11 Londoners who changed the world who you probably never heard of; The little known Londoners who made waves around the world.
If you ask people for the greatest Londoners ever they will probably reel off the same similar names.
Unsurprisingly top of the list you will most probably findDavid Attenborough,David Bowieor even Queen Elizabeth II.
This is certainly not an attempt to discredit the fine men and women who are popular with the public, but sometimes the norm can be so dull.
There are in fact dozens of people born and bred in London who have remained relatively unknown, but whose feats can equally match those of the most loved figures from the capital.
Here are the unsung London heroes from over the past five centuries.
Born in: City of London
Charles Pearson was solicitor to theCity of Londonand also had a stint as an MP.
He published pamphlets and campaigned for an underground train system to help alleviate the capitals congestion.
Pearson never lived to see the opening of the Metropolitan Line but his widow was granted a [pounds sterling]250 per year annuity recognising his pivotal influence.
Born in: Marylebone
Lovelace is recognised as one of the world's first computer programmers.
The daughter of the poet Lord Byron, she was mainly known for her work on Charles Babbage's proposed mechanical general purpose computer.
Born in: Notting Hill
Born inNotting HillFranklin was a chemist and crystallographer whose research led to leaps in the understanding of DNA structures.
In 2015 Nicole Kidman played the part of Franklin in a production of ' Photograph 51' at the Noel Coward Theatre.
Born in: Hendon
Lawrence was a journalist who became renowned for disguising herself as a man so she could become a soldier during theFirst World War.
She used a home made corset including cotton wool to bulk out her shoulders and went by the name of Private Dennis Smith.
During her time on the front line she worked digging tunnels for the Royal Engineers who were laying mines.
Her exploits were seen as embarrassing for the British Army and her writings were heavily censored by the war department.
Born in: Blackheath
Quant is a fashion designer who is seen as one of a handful of designers that were responsible for the evolution of the mini-skirt and hotpants.
She is synonymous with the progressive and liberalising movement in the 1960's in which London was the centre of culture and fashion.
Francis Ronalds house
Born in: City of London
Ronalds created the first electric telegraph and was considered by some as the first electrical engineer.
He was a mere 28-years-old when he created the electric telegraph and used his own garden to conduct the experiments.
David Edward Hughes
Born in: London
Hughes was a British-American inventor who was born in England but emigrated to USA when he was a child.
In 1855 he invented the Type Printing Telegraph which was used everywhere by the Western Union Telegraph Company.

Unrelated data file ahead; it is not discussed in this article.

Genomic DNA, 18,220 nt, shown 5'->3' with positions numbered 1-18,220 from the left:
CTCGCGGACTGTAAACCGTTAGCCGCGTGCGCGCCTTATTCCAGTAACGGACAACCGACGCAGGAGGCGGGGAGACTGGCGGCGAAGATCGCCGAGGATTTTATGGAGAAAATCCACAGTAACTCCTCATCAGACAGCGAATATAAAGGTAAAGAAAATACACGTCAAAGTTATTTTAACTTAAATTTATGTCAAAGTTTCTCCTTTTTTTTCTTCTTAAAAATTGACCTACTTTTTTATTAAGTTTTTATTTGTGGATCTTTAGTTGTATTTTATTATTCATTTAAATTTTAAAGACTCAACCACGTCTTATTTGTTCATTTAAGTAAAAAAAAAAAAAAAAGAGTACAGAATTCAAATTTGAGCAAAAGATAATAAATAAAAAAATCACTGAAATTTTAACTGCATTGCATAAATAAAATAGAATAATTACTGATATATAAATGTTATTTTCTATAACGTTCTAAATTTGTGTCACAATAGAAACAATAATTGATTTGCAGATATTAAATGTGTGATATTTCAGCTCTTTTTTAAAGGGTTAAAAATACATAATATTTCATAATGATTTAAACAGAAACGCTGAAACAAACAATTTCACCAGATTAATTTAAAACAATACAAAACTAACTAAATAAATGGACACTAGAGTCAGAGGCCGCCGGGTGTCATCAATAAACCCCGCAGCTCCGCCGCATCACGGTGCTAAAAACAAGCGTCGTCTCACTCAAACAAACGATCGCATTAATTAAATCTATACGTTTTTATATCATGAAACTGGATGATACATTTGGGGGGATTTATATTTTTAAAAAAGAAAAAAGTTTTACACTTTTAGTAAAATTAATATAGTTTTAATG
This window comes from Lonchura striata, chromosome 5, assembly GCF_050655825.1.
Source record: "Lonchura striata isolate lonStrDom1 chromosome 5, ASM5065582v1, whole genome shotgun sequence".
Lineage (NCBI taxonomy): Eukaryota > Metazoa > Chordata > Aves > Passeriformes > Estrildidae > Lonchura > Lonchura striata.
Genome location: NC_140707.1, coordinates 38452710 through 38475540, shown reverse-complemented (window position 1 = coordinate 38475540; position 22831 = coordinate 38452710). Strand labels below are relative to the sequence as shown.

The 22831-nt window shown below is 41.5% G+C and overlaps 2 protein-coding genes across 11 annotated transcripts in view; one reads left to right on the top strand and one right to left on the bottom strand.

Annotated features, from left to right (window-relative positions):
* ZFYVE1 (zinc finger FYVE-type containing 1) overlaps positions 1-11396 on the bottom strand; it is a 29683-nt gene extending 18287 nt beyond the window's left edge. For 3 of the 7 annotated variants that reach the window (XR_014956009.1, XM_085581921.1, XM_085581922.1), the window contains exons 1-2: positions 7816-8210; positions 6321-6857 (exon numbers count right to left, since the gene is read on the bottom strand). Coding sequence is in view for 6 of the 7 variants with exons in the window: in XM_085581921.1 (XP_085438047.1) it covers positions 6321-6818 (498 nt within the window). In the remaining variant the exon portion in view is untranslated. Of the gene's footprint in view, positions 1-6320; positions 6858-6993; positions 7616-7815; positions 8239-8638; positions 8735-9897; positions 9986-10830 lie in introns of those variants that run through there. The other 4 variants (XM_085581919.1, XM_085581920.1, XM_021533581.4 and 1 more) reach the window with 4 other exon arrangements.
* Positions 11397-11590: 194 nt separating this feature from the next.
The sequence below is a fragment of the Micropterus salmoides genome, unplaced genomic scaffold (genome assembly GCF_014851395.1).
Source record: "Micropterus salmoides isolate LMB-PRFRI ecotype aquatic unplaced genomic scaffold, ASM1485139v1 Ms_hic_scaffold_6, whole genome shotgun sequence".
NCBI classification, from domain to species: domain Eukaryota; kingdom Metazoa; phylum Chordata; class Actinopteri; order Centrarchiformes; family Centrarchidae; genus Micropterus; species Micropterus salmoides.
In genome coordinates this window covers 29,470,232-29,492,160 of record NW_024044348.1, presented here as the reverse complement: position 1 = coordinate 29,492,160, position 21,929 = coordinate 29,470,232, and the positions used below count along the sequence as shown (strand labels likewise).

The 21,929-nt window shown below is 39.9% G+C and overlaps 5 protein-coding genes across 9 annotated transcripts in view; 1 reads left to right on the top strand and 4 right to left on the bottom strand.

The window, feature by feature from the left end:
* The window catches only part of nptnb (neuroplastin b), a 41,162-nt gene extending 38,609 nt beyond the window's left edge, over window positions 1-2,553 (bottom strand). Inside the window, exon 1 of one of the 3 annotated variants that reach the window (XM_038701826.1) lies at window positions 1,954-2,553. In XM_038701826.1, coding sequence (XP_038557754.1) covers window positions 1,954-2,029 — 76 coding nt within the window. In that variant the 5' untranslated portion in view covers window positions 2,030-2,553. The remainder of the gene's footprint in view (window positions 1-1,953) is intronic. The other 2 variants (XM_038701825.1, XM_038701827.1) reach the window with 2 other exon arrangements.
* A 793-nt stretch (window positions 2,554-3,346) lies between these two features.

He moved back toLondonin 1857 where he created a carbon microphone while trying to make improvements to the recently invented telephone.
William Henry Perkin
Born in: London
Perkin was a chemist who discovered the first synthetic organic dye.
Before Perkin made his discovery the dyes used to colour clothing were all natural and took a lot of work.
Through his research and experiments Perkin enabled the world of fashion to revolutionise.
Camden authored the first book which mapped out and described the landscape of Great Britain and Ireland.
The book was called 'Britannia' and published in Latin in 1586.
The publication was was not only recognised in Britain but across Europe too.
Camden spent most of his life inBexleyheathand there is even a pub named after him there.
Bentham is seen as the founder of modern utilitarianism - the ethical theory of right and wrong.
Bentham said: "The said truth is that it is the greatest happiness of the greatest number that is the measure of right and wrong."
Londoners are often seen as rude and uncaring but Bentham essentially started the idea of doing right from wrong.
In 1810 Durand was granted a patent for the idea of preserving food in tinned cans.
It was said that Durand was given the idea by Philippe de Girard who is seen as the uncredited inventor of preserving food using tin cans.
However, Durand did mention in his patent application that he had been given the idea by someone else.
Perhaps lacking passion for his project he sold the patent on to two other Englishman who went on to provide preserved food to the British army.
Credit: (C) 2013 UKTV/Jonathan Ford
David Attenborough comes from Isleworth and is often voted as the greatest Londoner in polls
Credit: London Transport Museum
Q38 stock at Earls Court station in 1939
Credit: Ann Ronan Picture Library / Heritage Images
The world's first computer programmer Ada Lovelace, after whom the school is named
Credit: Johan Persson
Nicole Kidman as Rosalind Franklin in Photograph 51 (Johan Persson)
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|Publication:||Get West London (Watford, England)|
|Date:||May 6, 2019|
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